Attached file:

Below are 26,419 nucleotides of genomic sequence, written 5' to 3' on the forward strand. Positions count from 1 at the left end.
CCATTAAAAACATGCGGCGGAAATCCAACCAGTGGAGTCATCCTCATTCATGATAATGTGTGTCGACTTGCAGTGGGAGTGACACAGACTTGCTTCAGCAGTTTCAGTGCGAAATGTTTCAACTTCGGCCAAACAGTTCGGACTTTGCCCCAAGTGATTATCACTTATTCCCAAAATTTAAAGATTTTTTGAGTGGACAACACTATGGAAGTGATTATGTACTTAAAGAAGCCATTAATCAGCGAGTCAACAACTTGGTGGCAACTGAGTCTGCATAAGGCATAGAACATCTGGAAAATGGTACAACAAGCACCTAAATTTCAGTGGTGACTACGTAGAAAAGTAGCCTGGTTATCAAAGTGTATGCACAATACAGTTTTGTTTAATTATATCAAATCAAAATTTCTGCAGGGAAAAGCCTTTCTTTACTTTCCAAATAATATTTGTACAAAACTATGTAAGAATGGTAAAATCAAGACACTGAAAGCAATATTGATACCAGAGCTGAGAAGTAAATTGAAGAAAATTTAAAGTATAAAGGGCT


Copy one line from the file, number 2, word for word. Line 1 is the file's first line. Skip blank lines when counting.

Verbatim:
CCATTAAAAACATGCGGCGGAAATCCAACCAGTGGAGTCATCCTCATTCATGATAATGTGTGTCGACTTGCAGTGGGAGTGACACAGACTTGCTTCAGCAGTTTCAGTGCGAAATGTTTCAACTTCGGCCAAACAGTTCGGACTTTGCCCCAAGTGATTATCACTTATTCCCAAAATTTAAAGATTTTTTGAGTGGACAACACTATGGAAGTGATTATGTACTTAAAGAAGCCATTAATCAGCGAGTCAACAACTTGGTGGCAACTGAGTCTGCATAAGGCATAGAACATCTGGAAAATGGTACAACAAGCACCTAAATTTCAGTGGTGACTACGTAGAAAAGTAGCCTGGTTATCAAAGTGTATGCACAATACAGTTTTGTTTAATTATATCAAATCAAAATTTCTGCAGGGAAAAGCCTTTCTTTACTTTCCAAATAATATTTGTACAAAACTATGTAAGAATGGTAAAATCAAGACACTGAAAGCAATATTGATACCAGAGCTGAGAAGTAAATTGAAGAAAATTTAAAGTATAAAGGGCT